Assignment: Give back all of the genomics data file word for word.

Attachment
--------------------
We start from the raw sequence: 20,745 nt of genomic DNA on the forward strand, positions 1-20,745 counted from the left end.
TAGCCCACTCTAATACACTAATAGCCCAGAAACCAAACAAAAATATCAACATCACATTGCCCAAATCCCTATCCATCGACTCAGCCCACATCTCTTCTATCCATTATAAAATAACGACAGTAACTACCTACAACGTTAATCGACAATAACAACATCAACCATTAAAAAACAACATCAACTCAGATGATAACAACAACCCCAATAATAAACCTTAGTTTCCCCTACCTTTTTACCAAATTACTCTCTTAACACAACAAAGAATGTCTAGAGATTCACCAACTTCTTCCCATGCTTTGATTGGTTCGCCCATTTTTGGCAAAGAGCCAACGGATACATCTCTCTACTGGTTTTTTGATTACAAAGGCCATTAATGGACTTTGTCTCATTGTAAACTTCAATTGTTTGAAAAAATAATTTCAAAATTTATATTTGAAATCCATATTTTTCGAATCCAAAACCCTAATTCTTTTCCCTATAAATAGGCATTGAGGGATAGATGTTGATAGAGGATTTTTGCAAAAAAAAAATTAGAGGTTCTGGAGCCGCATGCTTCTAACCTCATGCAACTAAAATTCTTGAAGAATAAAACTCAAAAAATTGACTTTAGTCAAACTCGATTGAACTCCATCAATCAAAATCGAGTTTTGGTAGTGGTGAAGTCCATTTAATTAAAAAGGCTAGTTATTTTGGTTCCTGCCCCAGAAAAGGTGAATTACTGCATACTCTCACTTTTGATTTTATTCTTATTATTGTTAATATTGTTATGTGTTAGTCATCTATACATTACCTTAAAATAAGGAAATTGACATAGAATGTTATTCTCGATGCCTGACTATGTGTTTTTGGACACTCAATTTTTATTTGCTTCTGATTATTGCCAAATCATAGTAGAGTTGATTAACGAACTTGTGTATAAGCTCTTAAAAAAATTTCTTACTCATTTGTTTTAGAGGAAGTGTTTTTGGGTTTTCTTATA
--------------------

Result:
We start from the raw sequence: 20,745 nt of genomic DNA on the forward strand, positions 1-20,745 counted from the left end.
TAGCCCACTCTAATACACTAATAGCCCAGAAACCAAACAAAAATATCAACATCACATTGCCCAAATCCCTATCCATCGACTCAGCCCACATCTCTTCTATCCATTATAAAATAACGACAGTAACTACCTACAACGTTAATCGACAATAACAACATCAACCATTAAAAAACAACATCAACTCAGATGATAACAACAACCCCAATAATAAACCTTAGTTTCCCCTACCTTTTTACCAAATTACTCTCTTAACACAACAAAGAATGTCTAGAGATTCACCAACTTCTTCCCATGCTTTGATTGGTTCGCCCATTTTTGGCAAAGAGCCAACGGATACATCTCTCTACTGGTTTTTTGATTACAAAGGCCATTAATGGACTTTGTCTCATTGTAAACTTCAATTGTTTGAAAAAATAATTTCAAAATTTATATTTGAAATCCATATTTTTCGAATCCAAAACCCTAATTCTTTTCCCTATAAATAGGCATTGAGGGATAGATGTTGATAGAGGATTTTTGCAAAAAAAAAATTAGAGGTTCTGGAGCCGCATGCTTCTAACCTCATGCAACTAAAATTCTTGAAGAATAAAACTCAAAAAATTGACTTTAGTCAAACTCGATTGAACTCCATCAATCAAAATCGAGTTTTGGTAGTGGTGAAGTCCATTTAATTAAAAAGGCTAGTTATTTTGGTTCCTGCCCCAGAAAAGGTGAATTACTGCATACTCTCACTTTTGATTTTATTCTTATTATTGTTAATATTGTTATGTGTTAGTCATCTATACATTACCTTAAAATAAGGAAATTGACATAGAATGTTATTCTCGATGCCTGACTATGTGTTTTTGGACACTCAATTTTTATTTGCTTCTGATTATTGCCAAATCATAGTAGAGTTGATTAACGAACTTGTGTATAAGCTCTTAAAAAAATTTCTTACTCATTTGTTTTAGAGGAAGTGTTTTTGGGTTTTCTTATA